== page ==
My Fisher Internship Fisher College of Business Office of Career Management

My Fisher Internship
Saving the Boeing Company, 1 Penny at a Time

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My second week is ending and I’m finally grasping my role at Boeing.  I essentially am rescuing the much delayed, overbudget, and problem-ridden 787 program, one penny at a time.  When a customer wants to change a standard feature on thier 787, I tell them how much to pay. 


And how do I decide how much to charge them?  Net Present Value.  If you’ve taken corporate finance or accounting, you know NPV.  This is perhaps the first time I have used practical information from a Fisher course in “real life”.  The basics of NPV calculations are Future Benefits minus Future Costs.  If the NPV is positive for a particular project, it adds value to the company.  If it is negative, the costs outweigh the benefits so the project should not be undertaken. 

So far I’ve calculate the NPV for provisions such as installing a 3-ounce key lock on a cabinet near the cockpit, sewing a sign that says “Crew Only” to a curtain in the cabin, and adding 2 LED lights behind a wall to make an airline logo light up.  Sounds like pretty insignificant changes right?  Well when you consider the charge for the lock installation was $12,000, the “Crew Only” placard was $38,000, and the LED light install was over $780,000, those costs add up.

Life outside of work is fast and fun.  I feel like I could do something different every day and I still wouldn’t make it through my list of things I want to do.  In my next post I’ll talk about life in Seattle.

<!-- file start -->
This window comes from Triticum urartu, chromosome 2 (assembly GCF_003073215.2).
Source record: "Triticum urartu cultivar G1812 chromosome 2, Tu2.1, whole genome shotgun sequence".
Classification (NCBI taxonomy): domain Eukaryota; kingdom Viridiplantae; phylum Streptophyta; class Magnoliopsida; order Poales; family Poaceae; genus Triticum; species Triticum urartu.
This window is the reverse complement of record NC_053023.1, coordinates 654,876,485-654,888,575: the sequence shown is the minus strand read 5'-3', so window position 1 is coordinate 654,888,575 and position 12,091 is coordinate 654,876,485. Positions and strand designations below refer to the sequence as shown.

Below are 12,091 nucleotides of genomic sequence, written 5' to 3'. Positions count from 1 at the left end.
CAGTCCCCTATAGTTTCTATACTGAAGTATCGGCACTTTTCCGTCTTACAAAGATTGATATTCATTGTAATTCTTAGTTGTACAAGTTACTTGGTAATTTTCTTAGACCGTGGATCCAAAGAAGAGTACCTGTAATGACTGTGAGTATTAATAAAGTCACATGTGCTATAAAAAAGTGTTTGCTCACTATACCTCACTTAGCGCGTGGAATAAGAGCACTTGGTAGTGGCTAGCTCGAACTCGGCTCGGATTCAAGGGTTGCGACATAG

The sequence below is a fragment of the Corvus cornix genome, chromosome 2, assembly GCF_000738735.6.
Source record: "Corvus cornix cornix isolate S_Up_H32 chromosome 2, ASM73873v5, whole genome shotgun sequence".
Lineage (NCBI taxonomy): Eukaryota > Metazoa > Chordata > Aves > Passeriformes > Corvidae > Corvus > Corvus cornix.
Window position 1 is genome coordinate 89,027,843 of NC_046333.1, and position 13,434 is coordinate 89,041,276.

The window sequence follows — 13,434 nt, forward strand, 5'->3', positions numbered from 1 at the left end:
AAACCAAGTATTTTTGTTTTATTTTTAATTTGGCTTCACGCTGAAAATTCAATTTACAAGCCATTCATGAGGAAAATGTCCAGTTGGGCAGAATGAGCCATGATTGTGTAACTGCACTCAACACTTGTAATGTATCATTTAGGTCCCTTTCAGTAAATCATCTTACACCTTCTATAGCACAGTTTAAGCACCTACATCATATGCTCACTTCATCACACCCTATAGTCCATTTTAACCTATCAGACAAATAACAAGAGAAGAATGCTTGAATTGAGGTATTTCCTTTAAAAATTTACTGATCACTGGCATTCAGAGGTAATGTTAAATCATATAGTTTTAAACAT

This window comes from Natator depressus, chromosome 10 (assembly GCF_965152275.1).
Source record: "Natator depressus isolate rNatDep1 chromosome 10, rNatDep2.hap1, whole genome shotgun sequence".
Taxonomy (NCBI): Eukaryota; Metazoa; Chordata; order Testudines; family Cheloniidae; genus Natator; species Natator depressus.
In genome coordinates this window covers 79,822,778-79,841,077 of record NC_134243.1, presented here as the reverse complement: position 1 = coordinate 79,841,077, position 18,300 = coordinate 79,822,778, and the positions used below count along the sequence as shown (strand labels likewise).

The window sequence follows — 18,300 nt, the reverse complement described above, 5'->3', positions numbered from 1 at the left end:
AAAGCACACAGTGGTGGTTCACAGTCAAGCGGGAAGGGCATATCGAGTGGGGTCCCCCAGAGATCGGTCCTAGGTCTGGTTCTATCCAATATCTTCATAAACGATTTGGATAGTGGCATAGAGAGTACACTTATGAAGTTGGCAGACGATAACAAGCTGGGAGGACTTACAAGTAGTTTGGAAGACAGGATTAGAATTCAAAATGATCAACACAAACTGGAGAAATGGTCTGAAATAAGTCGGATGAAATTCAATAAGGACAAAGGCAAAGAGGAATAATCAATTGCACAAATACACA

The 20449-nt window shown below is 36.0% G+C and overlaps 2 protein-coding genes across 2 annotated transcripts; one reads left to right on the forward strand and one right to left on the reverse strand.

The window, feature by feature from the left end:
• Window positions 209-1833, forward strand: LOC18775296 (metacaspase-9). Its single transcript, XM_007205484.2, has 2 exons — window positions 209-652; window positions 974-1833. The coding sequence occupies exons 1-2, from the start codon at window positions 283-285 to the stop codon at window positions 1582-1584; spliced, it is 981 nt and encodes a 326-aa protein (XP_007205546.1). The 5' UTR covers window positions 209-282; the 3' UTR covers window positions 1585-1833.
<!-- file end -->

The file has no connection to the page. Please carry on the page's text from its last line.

2 Responses to Saving the Boeing Company, 1 Penny at a Time

  1. Mark Wilson says:

    Hi Sean! I gotta ask, is just $12,000 to add the lock to just one Boeing 787 or a dozen an airline has ordered?

    Great post about what you do and good luck helping Boeing pinch pennies.


  2. Sean Roach says:

    It is literally $12,000 PER LOCK and there are two on each plane. Even though it’s something insignificant, I estimate at least 50 people within Boeing have some job to do resulting from this change. Engineers have to draw new schematics, multiple groups then evaluate them for safety, FAA compliance, and tons of other paperwork. Then the finance department has to estimate costs from the change. Other engineers have to install the locks. And when you’re paying engineers $200/hour… the work hours just add up, and installing a lock that’s worth .50 cents costs $12,000.

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